The launch of a new British polar research vessel is hailed as a ‘milestone’
Serious science expected from ship already famous for the silly name that its owners (mostly) rejected.
Whether you call Britain’s next polar research vessel by the playful name selected by the public in an online poll in 2016, or the more serious-sounding one ultimately chosen by the British Antarctic Survey, the ship, according to its namesake, will be vital for climate research.
“Britain began exploring the Antarctic over a century ago when it seemed to be an empty wilderness of little importance to the world as a whole. Now we recognize that what happens at the poles is of the greatest importance to everyone, everywhere,” David Attenborough, a noted naturalist, said in connection with the launch near Liverpool, England.
Once completed, the RRS Sir David Attenborough will be one of the most technology-advanced polar-research vessels in the world. It will have room for a contingent of 60 scientists and include a range of scientific equipment, including unmanned aerial and submarine vehicles. The most noteworthy of which is an underwater drone named Boaty McBoatface (which was the name that received most votes during voting in 2016).
According to the British Antarctic Survey, which will own and operate the Attenborough, its construction underscores the UK’s effort to increase polar-infrastructure investment as it seeks to maintain its position as a leading polar-research nation.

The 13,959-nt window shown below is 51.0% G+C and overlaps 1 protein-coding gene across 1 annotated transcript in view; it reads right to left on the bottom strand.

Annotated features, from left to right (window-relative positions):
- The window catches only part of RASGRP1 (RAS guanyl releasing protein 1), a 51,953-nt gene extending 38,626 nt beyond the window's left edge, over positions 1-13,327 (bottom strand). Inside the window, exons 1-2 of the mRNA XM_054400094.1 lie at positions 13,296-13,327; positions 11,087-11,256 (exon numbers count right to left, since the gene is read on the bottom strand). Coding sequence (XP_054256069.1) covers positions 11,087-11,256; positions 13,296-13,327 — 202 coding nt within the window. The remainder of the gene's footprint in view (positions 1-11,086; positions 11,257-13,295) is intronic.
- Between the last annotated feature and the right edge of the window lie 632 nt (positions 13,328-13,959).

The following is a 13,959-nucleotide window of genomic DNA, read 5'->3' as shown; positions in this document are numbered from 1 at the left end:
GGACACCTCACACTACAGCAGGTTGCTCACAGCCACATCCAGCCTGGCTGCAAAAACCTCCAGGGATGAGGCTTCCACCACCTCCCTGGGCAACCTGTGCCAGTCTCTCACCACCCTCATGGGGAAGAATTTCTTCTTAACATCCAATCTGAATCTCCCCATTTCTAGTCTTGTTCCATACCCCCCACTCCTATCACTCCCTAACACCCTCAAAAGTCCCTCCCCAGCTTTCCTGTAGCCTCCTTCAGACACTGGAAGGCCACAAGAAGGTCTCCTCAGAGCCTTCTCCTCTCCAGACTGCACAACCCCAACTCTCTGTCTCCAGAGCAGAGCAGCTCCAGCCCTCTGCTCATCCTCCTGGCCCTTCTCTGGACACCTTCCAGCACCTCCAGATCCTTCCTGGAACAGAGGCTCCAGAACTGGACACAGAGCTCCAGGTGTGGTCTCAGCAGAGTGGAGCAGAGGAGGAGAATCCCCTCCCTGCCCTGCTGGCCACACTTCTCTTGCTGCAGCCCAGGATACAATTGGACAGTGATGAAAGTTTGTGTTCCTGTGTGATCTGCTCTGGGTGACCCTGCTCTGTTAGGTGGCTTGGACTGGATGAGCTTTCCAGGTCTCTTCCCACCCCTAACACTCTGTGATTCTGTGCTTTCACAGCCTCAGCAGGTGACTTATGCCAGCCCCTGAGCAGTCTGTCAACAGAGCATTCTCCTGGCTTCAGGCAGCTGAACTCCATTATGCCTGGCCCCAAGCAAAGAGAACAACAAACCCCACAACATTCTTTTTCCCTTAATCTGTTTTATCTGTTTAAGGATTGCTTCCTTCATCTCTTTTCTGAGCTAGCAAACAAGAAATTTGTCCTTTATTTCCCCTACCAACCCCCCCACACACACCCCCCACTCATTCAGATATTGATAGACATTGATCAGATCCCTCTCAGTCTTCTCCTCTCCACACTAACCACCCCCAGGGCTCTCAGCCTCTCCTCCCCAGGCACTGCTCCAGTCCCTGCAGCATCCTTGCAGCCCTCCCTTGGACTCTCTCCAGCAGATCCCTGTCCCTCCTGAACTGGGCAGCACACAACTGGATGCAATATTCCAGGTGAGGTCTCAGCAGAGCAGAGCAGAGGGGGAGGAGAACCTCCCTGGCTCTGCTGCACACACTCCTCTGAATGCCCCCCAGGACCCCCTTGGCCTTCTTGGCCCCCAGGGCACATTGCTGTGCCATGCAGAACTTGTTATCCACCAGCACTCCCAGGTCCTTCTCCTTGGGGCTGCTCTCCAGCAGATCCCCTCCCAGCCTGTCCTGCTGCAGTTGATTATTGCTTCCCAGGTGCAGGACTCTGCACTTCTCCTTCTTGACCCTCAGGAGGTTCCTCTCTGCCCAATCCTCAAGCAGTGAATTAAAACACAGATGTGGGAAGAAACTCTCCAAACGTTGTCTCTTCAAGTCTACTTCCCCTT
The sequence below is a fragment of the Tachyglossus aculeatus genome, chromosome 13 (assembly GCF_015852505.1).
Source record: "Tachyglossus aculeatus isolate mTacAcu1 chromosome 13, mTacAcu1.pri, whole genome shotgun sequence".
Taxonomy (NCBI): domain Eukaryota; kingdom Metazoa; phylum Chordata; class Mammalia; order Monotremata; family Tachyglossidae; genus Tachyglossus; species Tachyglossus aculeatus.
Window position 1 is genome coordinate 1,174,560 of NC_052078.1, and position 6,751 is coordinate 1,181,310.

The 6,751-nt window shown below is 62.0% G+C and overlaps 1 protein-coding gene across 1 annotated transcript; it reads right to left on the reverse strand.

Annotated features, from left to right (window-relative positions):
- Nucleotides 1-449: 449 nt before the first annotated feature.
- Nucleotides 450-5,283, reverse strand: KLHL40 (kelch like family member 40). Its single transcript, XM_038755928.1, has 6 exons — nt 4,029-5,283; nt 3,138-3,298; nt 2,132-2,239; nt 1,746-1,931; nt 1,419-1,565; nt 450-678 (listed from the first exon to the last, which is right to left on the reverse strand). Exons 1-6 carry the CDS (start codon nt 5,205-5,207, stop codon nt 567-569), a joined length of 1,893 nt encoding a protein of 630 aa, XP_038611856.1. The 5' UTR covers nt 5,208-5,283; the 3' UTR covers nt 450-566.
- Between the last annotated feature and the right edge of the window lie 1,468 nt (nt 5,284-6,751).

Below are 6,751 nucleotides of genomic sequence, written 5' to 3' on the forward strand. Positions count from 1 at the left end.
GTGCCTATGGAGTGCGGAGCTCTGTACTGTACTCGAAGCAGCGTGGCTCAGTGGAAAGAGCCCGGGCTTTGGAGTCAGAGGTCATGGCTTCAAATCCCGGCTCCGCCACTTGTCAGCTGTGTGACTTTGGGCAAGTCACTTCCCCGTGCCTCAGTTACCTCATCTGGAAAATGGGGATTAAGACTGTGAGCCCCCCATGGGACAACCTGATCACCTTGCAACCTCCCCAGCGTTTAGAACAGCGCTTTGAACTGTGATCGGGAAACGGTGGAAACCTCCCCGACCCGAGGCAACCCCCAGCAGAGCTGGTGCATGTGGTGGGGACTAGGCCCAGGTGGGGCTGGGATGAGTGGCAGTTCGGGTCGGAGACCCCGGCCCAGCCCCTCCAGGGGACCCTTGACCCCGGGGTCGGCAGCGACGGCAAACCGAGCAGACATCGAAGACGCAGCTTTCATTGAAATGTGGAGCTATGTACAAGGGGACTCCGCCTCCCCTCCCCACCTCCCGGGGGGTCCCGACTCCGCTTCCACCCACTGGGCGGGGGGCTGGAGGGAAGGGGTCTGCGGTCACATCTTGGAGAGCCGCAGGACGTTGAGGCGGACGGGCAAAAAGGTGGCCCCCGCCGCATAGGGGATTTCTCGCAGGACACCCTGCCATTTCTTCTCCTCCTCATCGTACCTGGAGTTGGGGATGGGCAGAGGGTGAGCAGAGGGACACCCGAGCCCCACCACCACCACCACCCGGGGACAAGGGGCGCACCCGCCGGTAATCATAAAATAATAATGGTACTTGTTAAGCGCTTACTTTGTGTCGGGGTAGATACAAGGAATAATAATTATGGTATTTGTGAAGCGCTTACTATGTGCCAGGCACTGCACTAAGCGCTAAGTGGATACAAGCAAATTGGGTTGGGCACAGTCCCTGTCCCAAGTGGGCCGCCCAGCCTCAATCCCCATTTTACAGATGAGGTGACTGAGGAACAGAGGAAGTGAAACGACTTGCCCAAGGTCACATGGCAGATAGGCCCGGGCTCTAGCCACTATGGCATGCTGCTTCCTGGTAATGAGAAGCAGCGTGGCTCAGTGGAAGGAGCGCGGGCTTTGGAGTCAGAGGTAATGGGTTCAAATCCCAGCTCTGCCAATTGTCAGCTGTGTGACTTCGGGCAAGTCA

Jane Francis, the survey’s director, called the launch a “milestone,” adding that the Attenborough and its research capacity represented a “transformation” in the support the British Antarctic Survey could give to polar scientists.
At 10,000 tons, the Attenborough is the largest civilian-use ship to be built in the U.K. in the past three decades. Built at a cost of £200 million ($260 million) in Liverpool, England, it is also the country’s largest investment in polar science since the 1980s.
The British Antarctic Survey currently operates two polar-research vessels, the RRS Ernest Shackleton and the RRS James Clark Ross, but both are expected to reach the end of their lifespan in the coming years.
The Attenborough will replace both by being able to operate year-round in ice as thick as 3 feet (1 meter) for periods of up to 60 days without needing to be resupplied.
After officially being named later this year, the Attenborough is due to enter service in 2019.